Medication exposure and cancer risk

The results of association analysis between medication exposure and cancer odds are provided in Fig. 2 and Additional file 2.

Fig. 2
figure2

The effect of medication exposure on cancer risk in patients with SLE. a Univariate analysis between medication exposure and cancer risk. b Multivariate analysis between medication exposure and cancer risk. GC, glucocorticoid; HCQ, hydroxychloroquine; CTX, cyclophosphamide; MTX, methotrexate; AZA, azathioprine; OR, odds ratio. Superscript lowercase letter “a” indicates adjusted for age, gender, age at SLE diagnosis, disease course of SLE, hypertension, diabetes mellitus, and dyslipidemia

Univariate analysis revealed that HCQ was associated with a lower odds of cancer (OR = 0.417, CI 0.220, 0.791), while GC (OR = 0.783, CI 0.273, 2.248), CTX (OR = 1.378, CI 0.517, 3.670), MTX (OR = 0.788, CI 0.219, 2.831), and AZA (OR = 0.653, CI 0.141, 3.014) was not significantly associated with cancer odds. The results were not changed after adjustment for confounding variables.

Discussion

Numerous studies have demonstrated that patients with SLE had an increased overall cancer risk compared with the general healthy age and sex matched population, especially non-Hodgkin’s lymphoma, thyroid cancer, lung cancer, and vulva cancer. The mechanism remains unclear, it is speculated that various factors including medication exposure, the activated auto-immune system, viral infection, and overlap syndrome as well as traditional lifestyle cancer risk factors may all contribute to the increased cancer risk in SLE [6, 7]. To the best of our knowledge, only a handful of studies have been done to explore the association between cancer and the drugs used in SLE, and the results were inconsistent [18,19,20,21]. In this large nested case-control study, we found that the SLE patients with cancer had lower disease activity and that HCQ was negatively associated with cancer risk in SLE patients.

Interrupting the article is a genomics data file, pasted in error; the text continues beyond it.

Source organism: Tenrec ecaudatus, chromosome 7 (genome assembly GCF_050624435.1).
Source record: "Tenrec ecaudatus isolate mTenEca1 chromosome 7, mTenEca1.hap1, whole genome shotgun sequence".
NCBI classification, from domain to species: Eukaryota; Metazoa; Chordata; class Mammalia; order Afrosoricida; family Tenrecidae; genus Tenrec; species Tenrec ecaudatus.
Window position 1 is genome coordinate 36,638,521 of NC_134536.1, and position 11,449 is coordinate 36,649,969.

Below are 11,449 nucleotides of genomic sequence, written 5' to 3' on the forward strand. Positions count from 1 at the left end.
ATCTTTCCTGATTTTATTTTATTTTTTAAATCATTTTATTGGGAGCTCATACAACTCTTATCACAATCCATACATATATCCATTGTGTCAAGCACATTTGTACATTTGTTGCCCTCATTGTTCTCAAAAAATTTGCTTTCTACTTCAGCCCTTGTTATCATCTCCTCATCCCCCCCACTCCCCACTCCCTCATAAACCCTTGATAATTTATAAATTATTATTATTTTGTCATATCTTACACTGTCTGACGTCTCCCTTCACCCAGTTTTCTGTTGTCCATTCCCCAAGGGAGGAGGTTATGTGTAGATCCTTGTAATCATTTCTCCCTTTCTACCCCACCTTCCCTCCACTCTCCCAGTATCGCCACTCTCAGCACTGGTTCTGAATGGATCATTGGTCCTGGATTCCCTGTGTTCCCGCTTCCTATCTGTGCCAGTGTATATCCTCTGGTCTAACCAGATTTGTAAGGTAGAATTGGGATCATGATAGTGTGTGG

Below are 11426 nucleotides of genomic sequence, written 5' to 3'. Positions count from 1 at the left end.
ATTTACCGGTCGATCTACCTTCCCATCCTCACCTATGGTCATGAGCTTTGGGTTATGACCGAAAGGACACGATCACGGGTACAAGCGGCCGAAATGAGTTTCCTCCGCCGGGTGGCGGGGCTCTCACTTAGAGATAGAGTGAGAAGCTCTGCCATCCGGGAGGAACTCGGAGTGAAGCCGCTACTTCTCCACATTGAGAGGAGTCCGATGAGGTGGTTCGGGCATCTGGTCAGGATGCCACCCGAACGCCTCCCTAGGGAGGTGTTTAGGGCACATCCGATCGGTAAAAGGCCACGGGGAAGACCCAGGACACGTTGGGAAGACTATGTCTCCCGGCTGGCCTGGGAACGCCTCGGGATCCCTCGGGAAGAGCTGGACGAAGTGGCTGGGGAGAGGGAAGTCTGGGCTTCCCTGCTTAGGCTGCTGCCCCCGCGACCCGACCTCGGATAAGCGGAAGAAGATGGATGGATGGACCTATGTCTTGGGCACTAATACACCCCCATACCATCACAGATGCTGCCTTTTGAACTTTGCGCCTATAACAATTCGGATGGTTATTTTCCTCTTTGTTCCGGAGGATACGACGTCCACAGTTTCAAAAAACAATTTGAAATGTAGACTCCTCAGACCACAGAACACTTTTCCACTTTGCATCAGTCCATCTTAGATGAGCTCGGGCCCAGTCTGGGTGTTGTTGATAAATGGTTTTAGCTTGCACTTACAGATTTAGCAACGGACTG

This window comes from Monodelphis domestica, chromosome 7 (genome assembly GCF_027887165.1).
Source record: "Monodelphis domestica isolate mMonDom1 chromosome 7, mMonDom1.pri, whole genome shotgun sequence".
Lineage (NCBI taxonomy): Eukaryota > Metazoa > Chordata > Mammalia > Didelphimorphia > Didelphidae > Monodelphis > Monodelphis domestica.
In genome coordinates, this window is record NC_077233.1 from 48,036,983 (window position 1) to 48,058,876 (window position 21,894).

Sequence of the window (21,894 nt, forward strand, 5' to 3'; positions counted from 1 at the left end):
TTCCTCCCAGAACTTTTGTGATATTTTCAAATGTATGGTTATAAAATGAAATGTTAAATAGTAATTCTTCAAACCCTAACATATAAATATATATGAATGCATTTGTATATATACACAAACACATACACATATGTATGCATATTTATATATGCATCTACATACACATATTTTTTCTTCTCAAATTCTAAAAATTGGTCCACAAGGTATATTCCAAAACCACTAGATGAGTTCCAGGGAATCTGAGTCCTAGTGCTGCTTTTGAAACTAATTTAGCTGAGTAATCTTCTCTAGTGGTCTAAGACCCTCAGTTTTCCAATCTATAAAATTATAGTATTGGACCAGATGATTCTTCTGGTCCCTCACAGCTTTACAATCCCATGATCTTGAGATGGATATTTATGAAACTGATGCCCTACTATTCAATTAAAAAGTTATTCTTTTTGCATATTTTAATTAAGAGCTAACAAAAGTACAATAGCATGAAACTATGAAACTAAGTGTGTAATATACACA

Both SLE and cancer have been associated with immune dysfunction [24]. In SLE patients, the impaired immune system is not able to discriminate between self and non-self-antigens, leading to aberrant production of autoantibodies causing host tissue damage. On the contrary, cancer formation is caused by compromised host’s immune system that cannot recognize cancer antigens. It has been previously reported that the immunogenicity of cancer cell could induce the production of a wide range of auto-antibodies including ANA, anti-dsDNA, anti-Sm, anti-SSA, anti-SSB, anti-Rib, and anti-nRNP [25]. The level of ANA has been reported to be elevated in 31.5% lymphoma patients relative to the control group [12]. While it is well established that anti-dsDNA is highly specific for SLE, it has been found in patients with different malignancies and may serve as a prognostic indicator for cancer. The association between anti-dsDNA and cancer was firstly demonstrated in bronchogenic carcinoma [26]. One study suggested that this antibody may play a role in the pathogenesis of lymphoma and thymoma [27]. It has been hypothesized that the presence of anti-dsDNA autoantibodies in patients with colorectal cancer might indicate better disease outcome [15]. Our current study evaluated the significance of disparities in the levels of ANA, anti-dsDNA, anti-Sm, anti-RO52, anti-RO60, anti-SSB, anti-Nuc, anti-His, anti-Rib, and anti-nRNP antibodies between the cancer group and the cancer-free control group at the time of cancer diagnosis. Our results demonstrated there was no significant difference in the levels of these factors between the cancer group and the control group at the time of cancer diagnosis.